In the picture above is a pile of Lauren Bacall's Louis Vuitton and Goyard luggage, which is, in fact just a small sampling of the extensive luggage collection belonging to the late actress. Over the weekend, potential auction buyers and movie fans streamed into Bonhams' Madison Avenue showroom to check out her stuff, and there was a lot of it. We aren't sure how much room she had in her apartment in the Dakota, but it seems apparent that she filled it to capacity. The walls were covered with framed pictures and surfaces were covered with any number of objects from African tribal figures to small sculptures from friends like Henry Moore and Robert Graham (the artist and late husband of Anjelica Huston, not the maker of colorful shirts). Combing through her possessions was less like entering Elizabeth Taylor's mind boggling vault of treasures at Christie's a couple of years ago, than examining the taste of a woman of great means who lived a big life with luxury, but not necessarily ostentation. There were some beautiful jewels including some fine Jean Schlumberger pieces, but compared to the rest of her stuff, it was a more smaller collection of more modestly scaled pieces as Hollywood glamor goes. Bacall was known to have a huge, spectacular wardrobe, most of which was reportedly donated to the Fashion Institute of Technology, which has its own, small Bacall centered exhibition running through this week. Bonhams still had a small sampling of clothes available from Bacall's favorite designers including an Yves Saint Laurent couture cape which looked like it came from his 70's heyday, a glittering black beaded Halston cardigan and two versions of a Jean Muir jumpsuit in different colors. Ever practical, she tended to favor sleek Giorgio Armani and Ralph Lauren pantsuits and sweaters for everyday, so the draw here is not so much the clothes and personal adornments, but all the rest of her home furnishings including an eclectic collection of antique furniture , mostly from Europe and Scandinavia and Asia. She was a fan of American quilts as well, and clearly favored more rustic antiques over sleek, modern style. Of the art, there was an abundance of smaller pieces, mostly prints and lithographs from Moore, Graham and others, and while she seemed to have few large, statement making paintings, she had a penchant for huge, framed antique posters. There was silver both decorative and practical including a damaged oil Hannukah menorah waiting to be purchased by a true fan. For the casual shopper looking for a souvenir, there were collections of books and less valuable knickknacks like bookends and whose main value may be that they belonged to a great star. At times, it seemed like Miss Bacall may have been amassing such items just so fans could one day get a piece of her possessions at a reasonable cost. And then there was all that luggage. At the center of it was a pair of Hartmann steamer trunks that appeared to date from the mid-century days when people of a certain class traveled with such things, but surrounding them were stacks of Vuitton and Goyard, and even a humble little Prada carry-on with wheels that made one wonder exactly how many suitcases one person —even a famous Hollywood star— could need to travel with at one time? Three, four, maybe five, but thirty? That's a mystery that only her family might be able to answer. For the rest of us stargazing shoppers, Lauren Bacall's collections will be Auctioned off tomorrow and Wednesday.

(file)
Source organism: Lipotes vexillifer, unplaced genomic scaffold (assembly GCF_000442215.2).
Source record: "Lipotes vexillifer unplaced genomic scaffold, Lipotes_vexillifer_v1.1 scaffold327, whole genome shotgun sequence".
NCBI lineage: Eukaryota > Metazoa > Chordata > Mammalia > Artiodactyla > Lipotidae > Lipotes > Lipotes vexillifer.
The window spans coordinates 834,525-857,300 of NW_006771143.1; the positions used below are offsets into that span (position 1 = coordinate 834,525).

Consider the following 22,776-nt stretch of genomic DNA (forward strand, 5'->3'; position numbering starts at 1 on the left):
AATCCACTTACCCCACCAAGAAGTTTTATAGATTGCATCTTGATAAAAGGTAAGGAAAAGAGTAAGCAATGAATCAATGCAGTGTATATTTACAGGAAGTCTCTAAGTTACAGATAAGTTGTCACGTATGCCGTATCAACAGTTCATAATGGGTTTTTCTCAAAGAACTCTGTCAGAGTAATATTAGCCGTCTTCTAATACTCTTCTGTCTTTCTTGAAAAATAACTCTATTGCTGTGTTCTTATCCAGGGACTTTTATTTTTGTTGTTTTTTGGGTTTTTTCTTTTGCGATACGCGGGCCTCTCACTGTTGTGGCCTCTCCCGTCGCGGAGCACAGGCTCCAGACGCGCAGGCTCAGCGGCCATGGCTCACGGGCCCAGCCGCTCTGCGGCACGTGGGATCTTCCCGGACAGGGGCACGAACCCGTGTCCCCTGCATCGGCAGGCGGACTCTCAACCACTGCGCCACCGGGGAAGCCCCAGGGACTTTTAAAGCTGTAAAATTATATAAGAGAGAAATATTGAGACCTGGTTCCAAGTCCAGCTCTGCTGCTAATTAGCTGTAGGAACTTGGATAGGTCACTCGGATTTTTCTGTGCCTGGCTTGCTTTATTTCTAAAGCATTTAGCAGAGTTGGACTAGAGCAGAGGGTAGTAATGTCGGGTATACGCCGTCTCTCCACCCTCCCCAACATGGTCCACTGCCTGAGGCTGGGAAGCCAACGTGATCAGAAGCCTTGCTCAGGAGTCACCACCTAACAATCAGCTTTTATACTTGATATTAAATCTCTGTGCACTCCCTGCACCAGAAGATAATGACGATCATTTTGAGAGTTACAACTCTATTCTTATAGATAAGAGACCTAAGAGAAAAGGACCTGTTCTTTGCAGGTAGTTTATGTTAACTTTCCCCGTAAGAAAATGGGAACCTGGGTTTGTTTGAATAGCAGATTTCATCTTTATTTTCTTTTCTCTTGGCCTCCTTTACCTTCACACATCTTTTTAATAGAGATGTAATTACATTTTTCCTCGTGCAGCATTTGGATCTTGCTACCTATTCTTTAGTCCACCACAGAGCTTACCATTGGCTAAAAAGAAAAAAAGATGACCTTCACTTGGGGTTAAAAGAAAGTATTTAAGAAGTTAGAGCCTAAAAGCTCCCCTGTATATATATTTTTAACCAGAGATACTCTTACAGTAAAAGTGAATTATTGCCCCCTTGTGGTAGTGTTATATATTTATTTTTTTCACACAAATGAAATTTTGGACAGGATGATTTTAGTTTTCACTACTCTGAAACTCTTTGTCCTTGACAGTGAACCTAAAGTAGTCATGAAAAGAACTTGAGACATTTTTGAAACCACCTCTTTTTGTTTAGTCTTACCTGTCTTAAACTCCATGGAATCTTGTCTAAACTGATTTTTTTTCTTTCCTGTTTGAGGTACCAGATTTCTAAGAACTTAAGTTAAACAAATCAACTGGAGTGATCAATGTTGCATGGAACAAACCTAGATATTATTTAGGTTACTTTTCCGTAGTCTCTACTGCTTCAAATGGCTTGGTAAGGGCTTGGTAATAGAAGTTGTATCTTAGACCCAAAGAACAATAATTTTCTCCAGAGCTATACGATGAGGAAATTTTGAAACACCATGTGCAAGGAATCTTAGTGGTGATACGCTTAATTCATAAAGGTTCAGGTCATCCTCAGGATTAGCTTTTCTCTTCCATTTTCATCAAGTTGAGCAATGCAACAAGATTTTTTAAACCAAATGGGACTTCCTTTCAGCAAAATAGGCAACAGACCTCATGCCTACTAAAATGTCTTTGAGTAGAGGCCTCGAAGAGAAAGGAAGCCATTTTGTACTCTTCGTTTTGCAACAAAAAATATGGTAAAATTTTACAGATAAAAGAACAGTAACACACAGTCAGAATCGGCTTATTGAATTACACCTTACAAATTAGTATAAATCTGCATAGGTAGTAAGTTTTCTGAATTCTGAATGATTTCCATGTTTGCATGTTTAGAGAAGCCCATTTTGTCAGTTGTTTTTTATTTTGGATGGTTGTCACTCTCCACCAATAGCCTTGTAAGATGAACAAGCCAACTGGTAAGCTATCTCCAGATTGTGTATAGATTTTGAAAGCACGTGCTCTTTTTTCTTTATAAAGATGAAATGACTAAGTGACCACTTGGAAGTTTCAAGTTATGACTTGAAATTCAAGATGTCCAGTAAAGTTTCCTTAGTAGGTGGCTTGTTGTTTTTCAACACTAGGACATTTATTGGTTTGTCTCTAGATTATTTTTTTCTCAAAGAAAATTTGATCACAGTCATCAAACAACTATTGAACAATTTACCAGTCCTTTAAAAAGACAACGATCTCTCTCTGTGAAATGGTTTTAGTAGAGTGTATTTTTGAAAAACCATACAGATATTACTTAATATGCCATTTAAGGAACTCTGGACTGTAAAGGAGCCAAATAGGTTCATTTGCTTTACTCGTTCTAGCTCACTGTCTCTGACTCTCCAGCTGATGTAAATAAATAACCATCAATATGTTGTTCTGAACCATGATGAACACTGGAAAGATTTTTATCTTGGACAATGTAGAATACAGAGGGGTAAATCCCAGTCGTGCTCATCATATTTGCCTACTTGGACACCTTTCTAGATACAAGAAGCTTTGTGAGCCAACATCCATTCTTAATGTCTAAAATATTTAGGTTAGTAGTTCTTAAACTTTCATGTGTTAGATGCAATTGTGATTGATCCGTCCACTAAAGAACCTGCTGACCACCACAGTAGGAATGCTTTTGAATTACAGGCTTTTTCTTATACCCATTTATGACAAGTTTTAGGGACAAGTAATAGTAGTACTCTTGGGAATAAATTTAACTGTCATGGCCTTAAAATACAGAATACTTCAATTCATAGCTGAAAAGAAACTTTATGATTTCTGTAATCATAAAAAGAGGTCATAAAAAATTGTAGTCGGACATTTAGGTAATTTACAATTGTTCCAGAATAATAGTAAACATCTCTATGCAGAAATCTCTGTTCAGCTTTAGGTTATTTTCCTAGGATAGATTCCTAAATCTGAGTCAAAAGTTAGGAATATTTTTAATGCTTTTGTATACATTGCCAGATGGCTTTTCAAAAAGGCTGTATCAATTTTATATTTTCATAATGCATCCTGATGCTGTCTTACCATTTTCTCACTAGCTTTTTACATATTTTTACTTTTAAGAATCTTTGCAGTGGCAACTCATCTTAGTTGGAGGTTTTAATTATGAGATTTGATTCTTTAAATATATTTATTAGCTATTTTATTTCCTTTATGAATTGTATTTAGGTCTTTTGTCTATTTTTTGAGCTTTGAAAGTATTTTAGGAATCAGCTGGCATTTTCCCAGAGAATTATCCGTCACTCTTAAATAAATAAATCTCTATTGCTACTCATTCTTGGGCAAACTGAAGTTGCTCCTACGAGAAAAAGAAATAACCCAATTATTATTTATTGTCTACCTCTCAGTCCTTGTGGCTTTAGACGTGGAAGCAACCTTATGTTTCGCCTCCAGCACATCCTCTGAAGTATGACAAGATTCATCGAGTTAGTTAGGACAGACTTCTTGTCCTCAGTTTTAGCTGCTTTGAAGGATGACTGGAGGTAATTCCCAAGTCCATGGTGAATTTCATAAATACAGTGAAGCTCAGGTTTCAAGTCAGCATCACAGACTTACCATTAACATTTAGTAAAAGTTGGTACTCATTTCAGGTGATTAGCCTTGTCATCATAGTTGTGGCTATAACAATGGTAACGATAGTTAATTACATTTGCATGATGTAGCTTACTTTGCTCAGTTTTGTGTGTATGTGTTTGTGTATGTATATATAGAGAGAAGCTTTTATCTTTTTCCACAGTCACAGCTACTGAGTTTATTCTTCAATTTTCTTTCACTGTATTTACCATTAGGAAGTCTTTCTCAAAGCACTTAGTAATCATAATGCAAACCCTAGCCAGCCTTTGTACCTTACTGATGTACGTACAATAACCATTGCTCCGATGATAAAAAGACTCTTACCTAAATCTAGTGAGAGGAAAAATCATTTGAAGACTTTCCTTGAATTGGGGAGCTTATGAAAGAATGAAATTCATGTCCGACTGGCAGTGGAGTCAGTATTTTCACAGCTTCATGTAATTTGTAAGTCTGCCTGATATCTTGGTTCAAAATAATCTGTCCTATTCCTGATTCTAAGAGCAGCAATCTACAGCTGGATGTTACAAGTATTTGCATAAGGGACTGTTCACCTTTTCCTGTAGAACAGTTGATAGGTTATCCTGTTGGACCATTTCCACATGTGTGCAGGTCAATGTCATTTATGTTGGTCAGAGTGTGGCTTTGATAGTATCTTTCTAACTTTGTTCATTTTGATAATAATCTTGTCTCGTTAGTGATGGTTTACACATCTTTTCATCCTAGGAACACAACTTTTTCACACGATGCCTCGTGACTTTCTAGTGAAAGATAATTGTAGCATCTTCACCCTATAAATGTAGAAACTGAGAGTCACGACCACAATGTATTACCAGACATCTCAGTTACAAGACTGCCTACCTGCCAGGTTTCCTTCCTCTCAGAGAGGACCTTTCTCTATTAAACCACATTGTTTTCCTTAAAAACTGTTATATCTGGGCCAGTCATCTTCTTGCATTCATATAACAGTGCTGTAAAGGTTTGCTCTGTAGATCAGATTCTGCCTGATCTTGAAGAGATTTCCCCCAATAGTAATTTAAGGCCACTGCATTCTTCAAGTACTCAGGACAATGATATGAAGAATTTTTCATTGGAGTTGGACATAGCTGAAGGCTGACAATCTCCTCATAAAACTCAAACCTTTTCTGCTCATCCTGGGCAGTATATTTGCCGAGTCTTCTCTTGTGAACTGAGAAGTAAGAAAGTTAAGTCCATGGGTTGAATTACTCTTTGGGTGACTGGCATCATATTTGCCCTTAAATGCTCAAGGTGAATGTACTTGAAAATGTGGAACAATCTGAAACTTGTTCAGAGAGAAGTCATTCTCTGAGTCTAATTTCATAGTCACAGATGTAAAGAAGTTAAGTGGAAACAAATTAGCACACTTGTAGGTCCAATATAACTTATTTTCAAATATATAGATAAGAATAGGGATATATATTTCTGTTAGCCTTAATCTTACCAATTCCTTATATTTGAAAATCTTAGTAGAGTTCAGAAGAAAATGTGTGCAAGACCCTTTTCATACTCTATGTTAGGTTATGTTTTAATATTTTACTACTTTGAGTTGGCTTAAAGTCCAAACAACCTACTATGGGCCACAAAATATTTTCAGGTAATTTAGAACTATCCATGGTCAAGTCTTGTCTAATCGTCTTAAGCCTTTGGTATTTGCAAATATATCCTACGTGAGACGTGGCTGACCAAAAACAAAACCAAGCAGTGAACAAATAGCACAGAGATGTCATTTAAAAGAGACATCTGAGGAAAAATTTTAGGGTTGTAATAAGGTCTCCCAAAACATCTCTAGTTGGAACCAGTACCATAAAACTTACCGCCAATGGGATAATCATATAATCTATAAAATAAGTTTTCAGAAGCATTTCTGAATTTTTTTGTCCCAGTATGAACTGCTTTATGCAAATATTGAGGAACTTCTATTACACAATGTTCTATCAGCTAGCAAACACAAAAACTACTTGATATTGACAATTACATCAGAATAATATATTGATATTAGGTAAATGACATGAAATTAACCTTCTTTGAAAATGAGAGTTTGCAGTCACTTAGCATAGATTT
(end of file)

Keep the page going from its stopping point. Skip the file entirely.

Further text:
The Lauren Bacall Collection (Bonhams)